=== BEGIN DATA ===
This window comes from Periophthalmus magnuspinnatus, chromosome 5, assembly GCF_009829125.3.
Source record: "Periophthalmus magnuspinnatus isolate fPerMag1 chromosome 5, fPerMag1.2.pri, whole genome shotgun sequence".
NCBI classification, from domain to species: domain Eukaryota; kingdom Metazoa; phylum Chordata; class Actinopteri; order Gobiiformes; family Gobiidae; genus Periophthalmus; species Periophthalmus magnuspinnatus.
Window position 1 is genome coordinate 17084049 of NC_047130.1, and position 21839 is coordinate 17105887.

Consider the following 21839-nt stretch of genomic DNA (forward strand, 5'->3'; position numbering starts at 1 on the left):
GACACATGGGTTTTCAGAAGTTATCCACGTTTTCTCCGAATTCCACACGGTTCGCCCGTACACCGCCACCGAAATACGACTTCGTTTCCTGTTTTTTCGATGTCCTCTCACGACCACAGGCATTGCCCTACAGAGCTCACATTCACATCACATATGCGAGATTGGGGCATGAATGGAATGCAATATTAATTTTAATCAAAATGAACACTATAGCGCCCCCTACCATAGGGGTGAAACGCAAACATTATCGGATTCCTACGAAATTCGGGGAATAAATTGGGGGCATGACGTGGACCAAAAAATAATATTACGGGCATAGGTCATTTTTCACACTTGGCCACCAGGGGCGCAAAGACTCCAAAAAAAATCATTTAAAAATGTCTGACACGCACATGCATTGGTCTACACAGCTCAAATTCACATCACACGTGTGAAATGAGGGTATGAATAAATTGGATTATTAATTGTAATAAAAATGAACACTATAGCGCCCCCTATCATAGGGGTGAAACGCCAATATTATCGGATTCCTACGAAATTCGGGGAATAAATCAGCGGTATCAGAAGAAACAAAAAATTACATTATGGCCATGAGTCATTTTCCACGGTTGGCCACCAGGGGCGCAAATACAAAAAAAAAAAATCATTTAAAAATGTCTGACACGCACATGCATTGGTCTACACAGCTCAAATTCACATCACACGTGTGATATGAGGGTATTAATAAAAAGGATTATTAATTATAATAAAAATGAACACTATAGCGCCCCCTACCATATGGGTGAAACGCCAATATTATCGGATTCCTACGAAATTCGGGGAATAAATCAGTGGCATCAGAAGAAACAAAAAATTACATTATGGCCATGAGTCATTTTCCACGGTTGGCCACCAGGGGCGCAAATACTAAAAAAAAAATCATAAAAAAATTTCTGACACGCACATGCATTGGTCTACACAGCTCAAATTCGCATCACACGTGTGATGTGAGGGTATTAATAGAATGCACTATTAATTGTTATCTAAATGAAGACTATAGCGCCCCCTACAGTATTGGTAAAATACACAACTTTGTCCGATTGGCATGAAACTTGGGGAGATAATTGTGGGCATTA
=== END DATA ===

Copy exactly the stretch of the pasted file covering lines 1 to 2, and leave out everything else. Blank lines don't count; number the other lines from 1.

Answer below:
This window comes from Periophthalmus magnuspinnatus, chromosome 5, assembly GCF_009829125.3.
Source record: "Periophthalmus magnuspinnatus isolate fPerMag1 chromosome 5, fPerMag1.2.pri, whole genome shotgun sequence".